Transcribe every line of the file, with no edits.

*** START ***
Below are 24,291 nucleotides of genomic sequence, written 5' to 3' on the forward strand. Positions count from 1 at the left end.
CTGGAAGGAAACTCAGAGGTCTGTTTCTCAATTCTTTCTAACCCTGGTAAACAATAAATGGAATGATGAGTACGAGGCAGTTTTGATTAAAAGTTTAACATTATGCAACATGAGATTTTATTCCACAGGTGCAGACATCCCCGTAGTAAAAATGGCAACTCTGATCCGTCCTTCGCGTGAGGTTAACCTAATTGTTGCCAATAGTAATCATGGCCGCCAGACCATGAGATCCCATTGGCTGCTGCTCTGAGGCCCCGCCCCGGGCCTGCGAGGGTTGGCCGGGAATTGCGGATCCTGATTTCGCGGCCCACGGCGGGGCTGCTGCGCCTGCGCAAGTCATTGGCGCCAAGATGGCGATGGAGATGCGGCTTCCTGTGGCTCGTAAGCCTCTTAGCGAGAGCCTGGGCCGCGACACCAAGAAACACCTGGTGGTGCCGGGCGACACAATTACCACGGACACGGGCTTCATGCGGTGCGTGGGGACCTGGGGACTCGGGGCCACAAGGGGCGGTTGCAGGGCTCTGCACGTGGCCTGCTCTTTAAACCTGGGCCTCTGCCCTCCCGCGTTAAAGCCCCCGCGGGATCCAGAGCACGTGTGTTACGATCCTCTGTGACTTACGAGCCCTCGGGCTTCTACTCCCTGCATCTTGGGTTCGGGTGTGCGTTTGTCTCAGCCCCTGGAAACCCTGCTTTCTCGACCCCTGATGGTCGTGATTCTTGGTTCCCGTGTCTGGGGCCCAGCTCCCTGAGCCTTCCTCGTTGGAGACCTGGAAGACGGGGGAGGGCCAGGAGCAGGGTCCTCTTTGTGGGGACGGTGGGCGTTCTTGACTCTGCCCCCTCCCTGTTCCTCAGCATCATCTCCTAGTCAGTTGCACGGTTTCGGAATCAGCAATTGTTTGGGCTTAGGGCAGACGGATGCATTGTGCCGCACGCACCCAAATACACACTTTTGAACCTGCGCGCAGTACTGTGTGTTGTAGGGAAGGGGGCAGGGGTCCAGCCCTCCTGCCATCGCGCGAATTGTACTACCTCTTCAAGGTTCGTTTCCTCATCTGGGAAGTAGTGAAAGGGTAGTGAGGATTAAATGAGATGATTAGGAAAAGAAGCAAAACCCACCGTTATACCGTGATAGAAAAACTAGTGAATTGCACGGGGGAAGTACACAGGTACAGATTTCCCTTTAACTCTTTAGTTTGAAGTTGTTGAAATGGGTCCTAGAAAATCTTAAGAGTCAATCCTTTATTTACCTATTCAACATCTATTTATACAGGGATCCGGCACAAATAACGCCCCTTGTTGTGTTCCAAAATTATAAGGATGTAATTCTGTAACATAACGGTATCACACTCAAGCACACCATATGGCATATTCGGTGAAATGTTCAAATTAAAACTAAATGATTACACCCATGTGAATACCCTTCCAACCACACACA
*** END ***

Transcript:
Below are 24,291 nucleotides of genomic sequence, written 5' to 3' on the forward strand. Positions count from 1 at the left end.
CTGGAAGGAAACTCAGAGGTCTGTTTCTCAATTCTTTCTAACCCTGGTAAACAATAAATGGAATGATGAGTACGAGGCAGTTTTGATTAAAAGTTTAACATTATGCAACATGAGATTTTATTCCACAGGTGCAGACATCCCCGTAGTAAAAATGGCAACTCTGATCCGTCCTTCGCGTGAGGTTAACCTAATTGTTGCCAATAGTAATCATGGCCGCCAGACCATGAGATCCCATTGGCTGCTGCTCTGAGGCCCCGCCCCGGGCCTGCGAGGGTTGGCCGGGAATTGCGGATCCTGATTTCGCGGCCCACGGCGGGGCTGCTGCGCCTGCGCAAGTCATTGGCGCCAAGATGGCGATGGAGATGCGGCTTCCTGTGGCTCGTAAGCCTCTTAGCGAGAGCCTGGGCCGCGACACCAAGAAACACCTGGTGGTGCCGGGCGACACAATTACCACGGACACGGGCTTCATGCGGTGCGTGGGGACCTGGGGACTCGGGGCCACAAGGGGCGGTTGCAGGGCTCTGCACGTGGCCTGCTCTTTAAACCTGGGCCTCTGCCCTCCCGCGTTAAAGCCCCCGCGGGATCCAGAGCACGTGTGTTACGATCCTCTGTGACTTACGAGCCCTCGGGCTTCTACTCCCTGCATCTTGGGTTCGGGTGTGCGTTTGTCTCAGCCCCTGGAAACCCTGCTTTCTCGACCCCTGATGGTCGTGATTCTTGGTTCCCGTGTCTGGGGCCCAGCTCCCTGAGCCTTCCTCGTTGGAGACCTGGAAGACGGGGGAGGGCCAGGAGCAGGGTCCTCTTTGTGGGGACGGTGGGCGTTCTTGACTCTGCCCCCTCCCTGTTCCTCAGCATCATCTCCTAGTCAGTTGCACGGTTTCGGAATCAGCAATTGTTTGGGCTTAGGGCAGACGGATGCATTGTGCCGCACGCACCCAAATACACACTTTTGAACCTGCGCGCAGTACTGTGTGTTGTAGGGAAGGGGGCAGGGGTCCAGCCCTCCTGCCATCGCGCGAATTGTACTACCTCTTCAAGGTTCGTTTCCTCATCTGGGAAGTAGTGAAAGGGTAGTGAGGATTAAATGAGATGATTAGGAAAAGAAGCAAAACCCACCGTTATACCGTGATAGAAAAACTAGTGAATTGCACGGGGGAAGTACACAGGTACAGATTTCCCTTTAACTCTTTAGTTTGAAGTTGTTGAAATGGGTCCTAGAAAATCTTAAGAGTCAATCCTTTATTTACCTATTCAACATCTATTTATACAGGGATCCGGCACAAATAACGCCCCTTGTTGTGTTCCAAAATTATAAGGATGTAATTCTGTAACATAACGGTATCACACTCAAGCACACCATATGGCATATTCGGTGAAATGTTCAAATTAAAACTAAATGATTACACCCATGTGAATACCCTTCCAACCACACACA